Mountainsmith has long been known for the quality of the company's fanny and internal frame packs. So it isn't surprising the company has decided to produce camera packsâ€¦after all, that's how LowePro got started. This summer, the Golden, Colo., company began shipping its new 19-piece line of cameras bags to retailers.
The largest in the series is the Lumen Camera Daypack, which retails for $100. In some respects, this is one of the best packs of its type on the market. However, it falls short in other areas.
The feature that makes the Lumen superior to all of the other major camera packs is the rear-entry zippered panel, which allows the pack to be laid on the ground for access without putting the suspension in the mud, snow or water. This is a huge benefit that is long overdue for outdoor photographers.
The rear panel and shoulder straps are nicely padded and ventilated, so the pack is very comfortable on long hikes. Unfortunately, the pack is too short for photographers with a longer torso so the removable waist belt is useless -- a common defect in all camera packs since sizing is based on volume not back length.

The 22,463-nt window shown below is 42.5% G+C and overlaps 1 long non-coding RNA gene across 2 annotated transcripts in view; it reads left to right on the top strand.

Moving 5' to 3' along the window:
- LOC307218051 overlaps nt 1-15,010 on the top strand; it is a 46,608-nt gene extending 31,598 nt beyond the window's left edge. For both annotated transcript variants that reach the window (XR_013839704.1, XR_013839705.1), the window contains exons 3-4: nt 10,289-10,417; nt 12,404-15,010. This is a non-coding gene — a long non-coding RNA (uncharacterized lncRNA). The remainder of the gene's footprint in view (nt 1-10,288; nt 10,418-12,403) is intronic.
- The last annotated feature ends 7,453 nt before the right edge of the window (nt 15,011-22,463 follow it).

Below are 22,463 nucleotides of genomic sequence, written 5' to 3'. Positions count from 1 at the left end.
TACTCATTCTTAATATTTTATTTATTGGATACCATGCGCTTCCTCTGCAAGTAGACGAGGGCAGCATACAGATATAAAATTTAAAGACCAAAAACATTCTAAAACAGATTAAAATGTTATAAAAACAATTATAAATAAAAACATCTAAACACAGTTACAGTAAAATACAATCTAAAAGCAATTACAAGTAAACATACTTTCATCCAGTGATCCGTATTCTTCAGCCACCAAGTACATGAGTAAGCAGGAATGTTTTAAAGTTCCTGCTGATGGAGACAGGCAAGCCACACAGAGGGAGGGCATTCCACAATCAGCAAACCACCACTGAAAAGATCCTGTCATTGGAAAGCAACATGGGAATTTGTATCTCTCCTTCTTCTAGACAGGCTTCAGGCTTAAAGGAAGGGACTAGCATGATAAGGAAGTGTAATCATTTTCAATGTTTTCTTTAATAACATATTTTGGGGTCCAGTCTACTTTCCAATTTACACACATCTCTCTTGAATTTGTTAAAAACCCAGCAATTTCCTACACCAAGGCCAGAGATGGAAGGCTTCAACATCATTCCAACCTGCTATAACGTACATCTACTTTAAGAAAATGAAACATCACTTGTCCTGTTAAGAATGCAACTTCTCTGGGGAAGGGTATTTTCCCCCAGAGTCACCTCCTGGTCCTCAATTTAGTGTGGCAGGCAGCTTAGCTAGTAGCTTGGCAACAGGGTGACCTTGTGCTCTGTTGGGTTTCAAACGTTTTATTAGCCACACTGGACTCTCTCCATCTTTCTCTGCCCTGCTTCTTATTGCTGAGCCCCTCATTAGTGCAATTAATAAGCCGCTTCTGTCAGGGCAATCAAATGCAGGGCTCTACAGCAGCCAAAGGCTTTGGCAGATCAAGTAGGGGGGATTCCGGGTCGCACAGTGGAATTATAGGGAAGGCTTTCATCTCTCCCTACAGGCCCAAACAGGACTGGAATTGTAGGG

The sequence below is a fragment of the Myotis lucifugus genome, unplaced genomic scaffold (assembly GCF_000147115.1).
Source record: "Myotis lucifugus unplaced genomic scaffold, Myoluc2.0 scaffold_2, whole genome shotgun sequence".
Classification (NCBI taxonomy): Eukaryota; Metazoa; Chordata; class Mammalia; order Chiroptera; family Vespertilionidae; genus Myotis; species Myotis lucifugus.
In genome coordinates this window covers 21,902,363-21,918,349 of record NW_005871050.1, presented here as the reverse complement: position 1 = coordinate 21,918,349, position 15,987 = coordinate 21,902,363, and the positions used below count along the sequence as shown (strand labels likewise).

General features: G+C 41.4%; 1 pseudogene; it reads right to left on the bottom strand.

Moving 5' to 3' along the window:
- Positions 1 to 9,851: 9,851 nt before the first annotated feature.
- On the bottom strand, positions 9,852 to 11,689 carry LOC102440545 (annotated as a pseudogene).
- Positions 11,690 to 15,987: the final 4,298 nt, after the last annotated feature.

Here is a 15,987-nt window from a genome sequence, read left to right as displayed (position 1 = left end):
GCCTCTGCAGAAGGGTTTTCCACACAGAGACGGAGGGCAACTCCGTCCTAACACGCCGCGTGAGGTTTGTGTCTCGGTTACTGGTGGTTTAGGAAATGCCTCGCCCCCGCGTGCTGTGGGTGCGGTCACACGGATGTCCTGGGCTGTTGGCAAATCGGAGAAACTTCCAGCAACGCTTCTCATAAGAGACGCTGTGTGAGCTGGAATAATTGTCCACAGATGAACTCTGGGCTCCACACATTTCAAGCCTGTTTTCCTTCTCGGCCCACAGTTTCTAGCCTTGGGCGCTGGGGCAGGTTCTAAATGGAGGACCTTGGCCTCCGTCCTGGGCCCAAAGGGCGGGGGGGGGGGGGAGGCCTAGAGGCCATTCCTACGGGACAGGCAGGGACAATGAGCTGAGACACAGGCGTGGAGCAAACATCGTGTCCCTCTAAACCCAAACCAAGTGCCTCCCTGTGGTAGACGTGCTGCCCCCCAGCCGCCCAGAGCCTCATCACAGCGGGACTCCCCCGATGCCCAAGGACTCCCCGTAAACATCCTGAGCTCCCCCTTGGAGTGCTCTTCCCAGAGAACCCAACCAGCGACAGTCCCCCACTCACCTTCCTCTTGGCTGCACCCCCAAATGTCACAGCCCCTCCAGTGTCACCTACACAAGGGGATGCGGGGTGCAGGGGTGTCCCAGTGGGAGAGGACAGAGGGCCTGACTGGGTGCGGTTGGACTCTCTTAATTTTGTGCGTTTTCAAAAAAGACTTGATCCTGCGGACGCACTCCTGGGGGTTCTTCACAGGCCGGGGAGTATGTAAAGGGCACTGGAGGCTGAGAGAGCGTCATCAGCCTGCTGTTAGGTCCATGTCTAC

Inside the pack, the foam padded insert has sufficient room for one camera body with a lens attached, two or three extra lenses, and a flash. This holds and protects the gear well, but is a bit shallow for use with camera bodies that have a power grip. There are also two zippered pockets on the panel for all the accessories.
On the front of the Lumen is a relatively large (about 400 cubic inches) pocket for day hike essentials and two smaller pockets (about 150 cubic inches each) for other odds and ends. This is plenty of room for warm-weather trips, but insufficient for winter-time excursions. Mesh pockets on either side aren't quite big enough for using a Nalgene, but will work well with bike bottles.
In action, the Lumen carries well and is easy to work from in a hurry. Though getting to cameras requires removing the pack, it's a fast operation, and the zipper only needs one hand. When traveling, it doesn't look like a pack containing lots of expensive equipment, and that is a major plus.
The biggest downside of the Lumen is a lack of rain protection; after a three-hour hike, the internal padding was soaked. Considering that this pack will easily hold $5,000 of camera gear, an integral pack cover is sorely needed. Another weak point is a quick-release system for a tripod; you can use a mesh side pocket but it will get trashed and is less than ideal.
Overall, this is a really nice fair weather camera pack. Compared to the LowePro Mini Trekker Classic, which retails for the same price, it has more volume and features, and the rear-zip panel is a major improvement. The company is off to a good start, but if Mountainsmith intends to be a serious contender in this market, it will need to listen to the input of a lot more photographers.
SNEWSÂ® Rating: 3 hands clapping. (1 to 5 hands clapping possible, with 5 clapping hands representing functional and design perfection).
Suggested retail: $100
For more information:www.mountainsmith.com or 800-551-5889